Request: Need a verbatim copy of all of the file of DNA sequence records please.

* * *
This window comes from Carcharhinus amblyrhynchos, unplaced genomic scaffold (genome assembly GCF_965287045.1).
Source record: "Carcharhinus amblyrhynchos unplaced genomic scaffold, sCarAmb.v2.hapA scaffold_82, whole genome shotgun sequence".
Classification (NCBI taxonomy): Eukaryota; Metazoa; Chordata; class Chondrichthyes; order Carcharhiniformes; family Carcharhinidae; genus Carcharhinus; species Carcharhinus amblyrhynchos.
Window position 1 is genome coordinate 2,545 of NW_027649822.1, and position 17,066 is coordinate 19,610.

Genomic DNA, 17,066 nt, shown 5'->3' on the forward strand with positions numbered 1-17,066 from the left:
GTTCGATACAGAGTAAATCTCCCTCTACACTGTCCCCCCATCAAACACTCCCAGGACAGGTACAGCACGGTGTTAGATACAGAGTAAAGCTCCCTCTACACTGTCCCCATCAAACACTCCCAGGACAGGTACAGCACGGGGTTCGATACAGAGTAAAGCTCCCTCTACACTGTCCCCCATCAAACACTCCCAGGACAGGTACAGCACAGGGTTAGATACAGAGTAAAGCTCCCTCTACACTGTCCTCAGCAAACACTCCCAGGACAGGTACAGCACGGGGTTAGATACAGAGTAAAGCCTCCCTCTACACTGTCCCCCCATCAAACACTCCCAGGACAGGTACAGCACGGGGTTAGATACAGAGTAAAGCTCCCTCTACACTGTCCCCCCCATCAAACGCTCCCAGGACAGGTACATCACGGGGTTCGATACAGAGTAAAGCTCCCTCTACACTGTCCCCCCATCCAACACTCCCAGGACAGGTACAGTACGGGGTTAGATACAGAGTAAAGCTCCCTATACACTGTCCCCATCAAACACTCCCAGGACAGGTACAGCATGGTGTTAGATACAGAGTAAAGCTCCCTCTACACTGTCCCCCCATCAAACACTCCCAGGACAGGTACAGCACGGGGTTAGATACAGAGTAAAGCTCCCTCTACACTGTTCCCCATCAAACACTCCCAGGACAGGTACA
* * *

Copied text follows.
This window comes from Carcharhinus amblyrhynchos, unplaced genomic scaffold (genome assembly GCF_965287045.1).
Source record: "Carcharhinus amblyrhynchos unplaced genomic scaffold, sCarAmb.v2.hapA scaffold_82, whole genome shotgun sequence".
Classification (NCBI taxonomy): Eukaryota; Metazoa; Chordata; class Chondrichthyes; order Carcharhiniformes; family Carcharhinidae; genus Carcharhinus; species Carcharhinus amblyrhynchos.
Window position 1 is genome coordinate 2,545 of NW_027649822.1, and position 17,066 is coordinate 19,610.

Genomic DNA, 17,066 nt, shown 5'->3' on the forward strand with positions numbered 1-17,066 from the left:
GTTCGATACAGAGTAAATCTCCCTCTACACTGTCCCCCCATCAAACACTCCCAGGACAGGTACAGCACGGTGTTAGATACAGAGTAAAGCTCCCTCTACACTGTCCCCATCAAACACTCCCAGGACAGGTACAGCACGGGGTTCGATACAGAGTAAAGCTCCCTCTACACTGTCCCCCATCAAACACTCCCAGGACAGGTACAGCACAGGGTTAGATACAGAGTAAAGCTCCCTCTACACTGTCCTCAGCAAACACTCCCAGGACAGGTACAGCACGGGGTTAGATACAGAGTAAAGCCTCCCTCTACACTGTCCCCCCATCAAACACTCCCAGGACAGGTACAGCACGGGGTTAGATACAGAGTAAAGCTCCCTCTACACTGTCCCCCCCATCAAACGCTCCCAGGACAGGTACATCACGGGGTTCGATACAGAGTAAAGCTCCCTCTACACTGTCCCCCCATCCAACACTCCCAGGACAGGTACAGTACGGGGTTAGATACAGAGTAAAGCTCCCTATACACTGTCCCCATCAAACACTCCCAGGACAGGTACAGCATGGTGTTAGATACAGAGTAAAGCTCCCTCTACACTGTCCCCCCATCAAACACTCCCAGGACAGGTACAGCACGGGGTTAGATACAGAGTAAAGCTCCCTCTACACTGTTCCCCATCAAACACTCCCAGGACAGGTACA